Cheap Baseball Cards: Looking for Worthless Rookies Is Fun!
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After Christmas I tossed a few coins into my PayPal account with the intention of winning online auctions. It took nearly a month, but I scored three boxes of Topps wax packs from the years 1988, 1989 and 1990.
Since I am a nice guy without true duty, let's open a pack from the 1988 box together. If anyone remembers those mass marketed years from Topps Chewing Gum, Inc. they obviously contain "one stick bubble gum."
Now there is a particular way in which I go about opening my packs. A "Spring Fever Baseball" contest card is in the middle of the pack. Using squinted eyes, I locate it and use the cardboard as a shield to cover the the player's name and to play a game of guess who.
I may be going through a mid-life crisis, but haven't lost my mojo when it comes to squinting and successfully opening a pack whilst placing the Spring fever card on top. Now let's examine the booty.
First off, the gum has not turned to dust. Although, it does seem more than a bit petrified.
Okay, first card—hold your breathe.
He's a mustachioed Met crouching for a ground ball, indeed it is Keith Hernandez. I remember Hernandez from the 1985 Pittsburgh drug trials. I also caught him smoking cigarettes in the dugout. Of course these days, he currently stars with Walt Frazier in the Just for Men hair dye commercials.
Card No. 2: He's a clean-shaven Padre, batting left handed. I haven't a clue, but I'll give it a whirl. Tim Flannery? Booyah, baby! Two-for-two. The only reason Flannery's name entered is that I recall his major hobby was riding the waves. Considering I've never lived close to any beaches, my obsession with surfing may sound odd. I swear to have good reasons.
In the third spot: We have a member of the Giants playing the infield. From the positioning of his body seems like he's on the right side of the infield. The first letter on the back of his jersey is an s. John Steans? Crud. It's Harry Spillman. In his first ten years Spillman had only one season with over 100 at-bats.
Next up, we've got a Cubbie stretching his arm with a doughnut bat in the on-deck circle. Golly, have to guess again. Looks like a left-handed batter. I'll take a stab and say Jerry Mumphery. Oh baby, I got mad skill! I even spelled his last name properly.
A Nolan Ryan "Record Breakers" card. I don't count record breakers because the player's name is near the top. Plus, they're just too easy.
Fifth, Dave Stewart. So positive I would bet my life. Who could forget a 20-game winner who was once caught in an alley with a prostitute? I'm four out of five now. Not to brag or anything.
In the six hole, another Cubbie. From his diminutive yet portly stature, he's probably a catcher. How could anyone not remember Jody Davis as the Cubs' catcher for most of the 80's? This is not Davis. After stepping away to ponder this card, it hit me. He's not a catcher, and he looks like a penguin. My educated guess is Ron Cey. My guess was wrong. Bryan Dayett whose most interesting tidbit is being born in London—London, Connecticut that is.
Moving on, we have a clean shaven Caucasion sitting on the bench wearing a Twins uniform. It's not Gary Gaetti or Bruno. Wild guess, Gene Larkin? You betcha! Update, I now own a .714 batting average.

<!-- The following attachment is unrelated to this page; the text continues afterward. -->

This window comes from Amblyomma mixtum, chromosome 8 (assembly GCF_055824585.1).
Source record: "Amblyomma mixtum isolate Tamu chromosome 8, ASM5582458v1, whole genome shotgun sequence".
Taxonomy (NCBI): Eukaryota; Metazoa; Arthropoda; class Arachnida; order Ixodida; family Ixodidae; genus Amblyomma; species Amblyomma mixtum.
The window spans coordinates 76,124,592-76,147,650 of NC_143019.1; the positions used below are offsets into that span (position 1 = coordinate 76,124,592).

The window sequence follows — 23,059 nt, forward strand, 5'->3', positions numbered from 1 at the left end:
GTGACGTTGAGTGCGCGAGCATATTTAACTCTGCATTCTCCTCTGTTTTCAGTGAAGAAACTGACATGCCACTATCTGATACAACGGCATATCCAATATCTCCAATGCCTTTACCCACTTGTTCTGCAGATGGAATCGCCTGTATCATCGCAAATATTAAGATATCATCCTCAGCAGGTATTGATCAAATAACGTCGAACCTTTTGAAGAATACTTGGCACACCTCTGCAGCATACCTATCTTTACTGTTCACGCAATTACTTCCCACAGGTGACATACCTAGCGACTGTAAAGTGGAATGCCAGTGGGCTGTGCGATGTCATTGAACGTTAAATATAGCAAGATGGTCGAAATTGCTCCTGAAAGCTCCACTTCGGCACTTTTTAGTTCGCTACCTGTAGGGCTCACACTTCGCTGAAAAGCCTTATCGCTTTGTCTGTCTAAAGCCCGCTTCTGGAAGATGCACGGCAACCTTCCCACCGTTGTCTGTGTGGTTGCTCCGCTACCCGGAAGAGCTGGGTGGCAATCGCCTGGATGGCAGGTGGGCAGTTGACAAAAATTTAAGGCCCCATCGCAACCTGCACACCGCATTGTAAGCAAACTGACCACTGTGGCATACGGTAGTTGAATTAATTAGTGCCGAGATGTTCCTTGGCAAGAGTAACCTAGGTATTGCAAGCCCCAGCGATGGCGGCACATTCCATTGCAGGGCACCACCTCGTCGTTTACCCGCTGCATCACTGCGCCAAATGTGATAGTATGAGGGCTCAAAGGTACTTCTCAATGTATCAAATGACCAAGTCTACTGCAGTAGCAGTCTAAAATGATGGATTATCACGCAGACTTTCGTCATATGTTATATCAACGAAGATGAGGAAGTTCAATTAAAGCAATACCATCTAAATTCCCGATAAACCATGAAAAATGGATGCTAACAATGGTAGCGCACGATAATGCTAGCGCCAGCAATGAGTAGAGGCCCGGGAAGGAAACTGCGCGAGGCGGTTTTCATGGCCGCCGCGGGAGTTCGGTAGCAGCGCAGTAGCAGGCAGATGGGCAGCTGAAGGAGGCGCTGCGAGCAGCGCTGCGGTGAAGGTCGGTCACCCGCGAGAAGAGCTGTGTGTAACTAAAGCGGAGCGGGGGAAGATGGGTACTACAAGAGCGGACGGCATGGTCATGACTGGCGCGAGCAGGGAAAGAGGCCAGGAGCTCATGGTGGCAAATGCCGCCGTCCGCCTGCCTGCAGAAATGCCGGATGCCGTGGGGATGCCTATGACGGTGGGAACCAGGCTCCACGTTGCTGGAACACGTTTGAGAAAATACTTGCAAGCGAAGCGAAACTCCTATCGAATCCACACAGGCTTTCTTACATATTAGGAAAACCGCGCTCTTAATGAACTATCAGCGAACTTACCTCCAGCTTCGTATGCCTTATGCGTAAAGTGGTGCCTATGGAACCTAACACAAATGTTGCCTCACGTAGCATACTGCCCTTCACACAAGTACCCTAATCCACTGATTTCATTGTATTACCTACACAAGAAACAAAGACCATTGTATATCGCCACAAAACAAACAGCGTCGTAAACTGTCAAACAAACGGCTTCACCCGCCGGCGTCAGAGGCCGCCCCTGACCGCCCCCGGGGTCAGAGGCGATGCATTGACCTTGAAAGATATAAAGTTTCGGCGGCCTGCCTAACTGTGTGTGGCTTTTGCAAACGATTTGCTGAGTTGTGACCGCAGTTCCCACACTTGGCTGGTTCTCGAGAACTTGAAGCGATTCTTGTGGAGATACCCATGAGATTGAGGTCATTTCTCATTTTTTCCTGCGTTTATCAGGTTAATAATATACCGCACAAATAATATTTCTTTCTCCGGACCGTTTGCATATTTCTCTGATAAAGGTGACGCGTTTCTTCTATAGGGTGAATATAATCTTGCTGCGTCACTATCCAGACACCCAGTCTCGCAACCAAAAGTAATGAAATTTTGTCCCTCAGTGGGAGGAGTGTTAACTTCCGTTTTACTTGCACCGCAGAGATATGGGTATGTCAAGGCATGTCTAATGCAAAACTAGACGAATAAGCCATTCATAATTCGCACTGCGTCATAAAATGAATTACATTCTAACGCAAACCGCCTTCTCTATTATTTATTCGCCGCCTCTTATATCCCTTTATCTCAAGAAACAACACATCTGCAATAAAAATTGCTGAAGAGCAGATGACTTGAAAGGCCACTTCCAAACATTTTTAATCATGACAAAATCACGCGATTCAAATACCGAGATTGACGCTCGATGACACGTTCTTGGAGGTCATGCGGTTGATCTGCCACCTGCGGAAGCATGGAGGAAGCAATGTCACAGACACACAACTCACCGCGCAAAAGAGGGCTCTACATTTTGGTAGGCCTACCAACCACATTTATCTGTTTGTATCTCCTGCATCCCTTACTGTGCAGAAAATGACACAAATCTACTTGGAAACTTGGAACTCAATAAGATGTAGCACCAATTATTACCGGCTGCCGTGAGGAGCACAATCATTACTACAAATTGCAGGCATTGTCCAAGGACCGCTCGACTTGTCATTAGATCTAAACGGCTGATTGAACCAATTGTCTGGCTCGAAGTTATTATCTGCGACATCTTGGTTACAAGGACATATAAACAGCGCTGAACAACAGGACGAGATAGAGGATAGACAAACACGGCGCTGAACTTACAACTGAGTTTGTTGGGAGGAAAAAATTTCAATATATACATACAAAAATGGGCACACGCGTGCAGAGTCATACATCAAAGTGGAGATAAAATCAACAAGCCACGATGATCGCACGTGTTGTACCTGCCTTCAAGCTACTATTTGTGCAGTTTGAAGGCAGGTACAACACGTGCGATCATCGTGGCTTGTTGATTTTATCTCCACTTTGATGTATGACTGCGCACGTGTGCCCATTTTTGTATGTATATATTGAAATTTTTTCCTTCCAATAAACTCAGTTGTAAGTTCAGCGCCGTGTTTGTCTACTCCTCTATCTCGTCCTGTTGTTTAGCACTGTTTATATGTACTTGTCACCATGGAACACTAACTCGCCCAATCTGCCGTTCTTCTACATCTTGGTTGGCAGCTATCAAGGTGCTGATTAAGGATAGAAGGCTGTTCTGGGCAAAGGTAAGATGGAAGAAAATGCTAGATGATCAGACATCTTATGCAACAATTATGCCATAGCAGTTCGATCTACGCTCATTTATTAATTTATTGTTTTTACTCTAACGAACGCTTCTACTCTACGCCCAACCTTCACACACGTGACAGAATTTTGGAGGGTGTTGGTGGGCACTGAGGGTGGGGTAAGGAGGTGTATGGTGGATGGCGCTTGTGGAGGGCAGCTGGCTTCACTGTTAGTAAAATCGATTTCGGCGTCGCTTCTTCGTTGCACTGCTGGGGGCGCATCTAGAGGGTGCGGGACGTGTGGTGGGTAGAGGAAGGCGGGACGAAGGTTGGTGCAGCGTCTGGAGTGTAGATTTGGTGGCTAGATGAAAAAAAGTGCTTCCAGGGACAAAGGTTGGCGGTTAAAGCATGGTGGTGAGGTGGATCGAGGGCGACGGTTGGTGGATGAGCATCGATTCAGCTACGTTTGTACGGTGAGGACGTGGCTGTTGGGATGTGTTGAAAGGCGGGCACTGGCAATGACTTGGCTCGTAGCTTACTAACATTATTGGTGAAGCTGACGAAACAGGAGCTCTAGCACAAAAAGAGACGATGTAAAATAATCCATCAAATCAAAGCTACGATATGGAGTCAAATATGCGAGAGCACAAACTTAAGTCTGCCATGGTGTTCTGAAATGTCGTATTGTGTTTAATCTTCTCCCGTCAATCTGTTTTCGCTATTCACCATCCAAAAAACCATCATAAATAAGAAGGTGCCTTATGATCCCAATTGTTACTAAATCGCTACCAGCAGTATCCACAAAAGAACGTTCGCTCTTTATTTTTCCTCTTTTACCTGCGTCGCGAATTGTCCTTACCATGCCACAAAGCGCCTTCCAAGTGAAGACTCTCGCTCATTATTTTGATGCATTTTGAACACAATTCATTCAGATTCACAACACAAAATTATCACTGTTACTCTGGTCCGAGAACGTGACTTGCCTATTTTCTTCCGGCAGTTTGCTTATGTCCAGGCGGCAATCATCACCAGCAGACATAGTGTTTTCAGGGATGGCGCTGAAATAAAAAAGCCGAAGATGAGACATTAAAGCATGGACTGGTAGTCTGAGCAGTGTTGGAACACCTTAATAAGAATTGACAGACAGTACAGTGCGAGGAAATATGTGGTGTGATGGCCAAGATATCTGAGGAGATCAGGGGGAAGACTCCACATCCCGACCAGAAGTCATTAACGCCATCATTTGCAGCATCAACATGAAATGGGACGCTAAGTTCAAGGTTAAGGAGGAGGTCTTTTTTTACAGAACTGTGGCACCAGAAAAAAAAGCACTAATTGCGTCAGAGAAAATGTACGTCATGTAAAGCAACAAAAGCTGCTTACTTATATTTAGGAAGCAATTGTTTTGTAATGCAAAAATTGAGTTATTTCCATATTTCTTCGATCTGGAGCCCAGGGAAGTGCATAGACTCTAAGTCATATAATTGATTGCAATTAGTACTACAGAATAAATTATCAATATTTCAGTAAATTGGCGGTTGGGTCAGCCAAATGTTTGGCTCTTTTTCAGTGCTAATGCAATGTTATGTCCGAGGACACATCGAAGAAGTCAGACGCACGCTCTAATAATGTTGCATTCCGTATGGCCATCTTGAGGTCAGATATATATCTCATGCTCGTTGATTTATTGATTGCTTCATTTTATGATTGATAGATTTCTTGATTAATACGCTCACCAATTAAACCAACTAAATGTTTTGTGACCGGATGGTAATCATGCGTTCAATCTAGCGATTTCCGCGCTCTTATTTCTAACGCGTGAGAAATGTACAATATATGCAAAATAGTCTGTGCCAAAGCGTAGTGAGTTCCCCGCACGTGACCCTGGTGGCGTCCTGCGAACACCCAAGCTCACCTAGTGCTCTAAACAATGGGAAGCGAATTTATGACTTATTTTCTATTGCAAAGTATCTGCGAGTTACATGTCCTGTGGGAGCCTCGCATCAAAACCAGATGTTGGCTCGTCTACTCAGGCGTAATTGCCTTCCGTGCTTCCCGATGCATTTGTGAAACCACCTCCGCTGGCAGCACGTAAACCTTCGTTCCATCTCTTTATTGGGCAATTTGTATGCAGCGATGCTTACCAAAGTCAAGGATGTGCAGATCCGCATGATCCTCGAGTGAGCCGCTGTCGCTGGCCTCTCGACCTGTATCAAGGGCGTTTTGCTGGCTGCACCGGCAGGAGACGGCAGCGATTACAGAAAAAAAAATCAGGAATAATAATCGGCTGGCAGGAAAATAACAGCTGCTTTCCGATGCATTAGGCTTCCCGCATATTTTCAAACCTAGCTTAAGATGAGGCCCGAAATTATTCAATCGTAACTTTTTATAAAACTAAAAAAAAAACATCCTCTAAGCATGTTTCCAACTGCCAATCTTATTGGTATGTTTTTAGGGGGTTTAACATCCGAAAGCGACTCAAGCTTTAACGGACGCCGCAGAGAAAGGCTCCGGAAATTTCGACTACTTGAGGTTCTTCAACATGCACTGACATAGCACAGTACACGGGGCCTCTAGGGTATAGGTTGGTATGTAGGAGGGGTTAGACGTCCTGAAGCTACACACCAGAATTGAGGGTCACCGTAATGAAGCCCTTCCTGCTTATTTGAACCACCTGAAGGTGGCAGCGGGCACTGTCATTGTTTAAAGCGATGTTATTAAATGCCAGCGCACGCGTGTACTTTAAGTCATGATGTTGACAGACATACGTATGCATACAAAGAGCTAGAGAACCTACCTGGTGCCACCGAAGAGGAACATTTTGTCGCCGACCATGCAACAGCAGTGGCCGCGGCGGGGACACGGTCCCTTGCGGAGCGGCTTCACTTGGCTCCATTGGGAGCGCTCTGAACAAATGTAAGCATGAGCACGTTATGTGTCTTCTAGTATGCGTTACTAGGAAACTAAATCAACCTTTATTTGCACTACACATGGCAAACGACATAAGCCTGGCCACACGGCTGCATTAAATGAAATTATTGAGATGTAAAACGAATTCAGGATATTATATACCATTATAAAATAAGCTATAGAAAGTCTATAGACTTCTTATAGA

Eighth up, no chance here. It's a Tiger leaning on the rail of the dugout. Last name beginning with letters R and probably O. Man, I'll just make up a name. Jim Roberts? Nope, Jeff Robinson. But hey, that's my second worthless rookie card in a row.
Batting ninth is a Brewer right-hander pitcher wearing a two and another number on his jersey. No idea. This is going to lower my average to .555, but I'll take a shot and guess. He looks like a Tommy. Tommy Smith? No dice. Chris Bosio, who in his first two seasons chalked up a 5.54 ERA.
After coming out of the gate at full throttle, I am now in an official slump, batting .250 over my last four cards. Can't let myself get down. Be that closer who has blown three of his last four saves and needs to get back on the mound for a quick three up, three down.
Easy peasy, hall of famer, Andre Dawson. His first season with the Cubs after signing as a free agent for a paltry—by MLB standards—$700,000. Dawson won the MVP that year belting a whopping pre-steroid era 49 home runs. It was widely speculated and later proven that owners were colluding not to pay free agents.
An All-Star card, like record breakers I don't count these either—Expos third baseman Tim Wallach.
Three more to go. A Kansas City lefty, Paul Splittorff? Nope. Bud Black, the 2010 NL Manager of the Year. Seeing baseball players whose cards I collected and are now in managerial positions does nothing good for my mid-life crisis.
I need to shake the depression. Okay, we've got a Cardinals face shot. Pretty sure it's Terry Pendleton. Rock on! That guarantees me an above .500 average.
Last card. Lucky to nail Pendleton because I'm now forced to guess another face shot of some Mariner wearing a 15-year-old's mustache. The only Mariners I remember from 1987 are Mark Langston and Jim Presley.
It's not Langston. And I don't remember Presley looking like this. I'll just go with Presley. Stan Clarke? The back of the card says he's a pitcher from Toledo—my guess, an upper management guy from Topps Chewing Gum, Inc.
Okay kids, that wraps things up. The biggest highlights were Dawson, Hernandez and Stewart. I can't decide what was a bigger disappointment, the lack of worthless rookies, Bud Black or my emergency trip to the dentist after trying to chew the gum.
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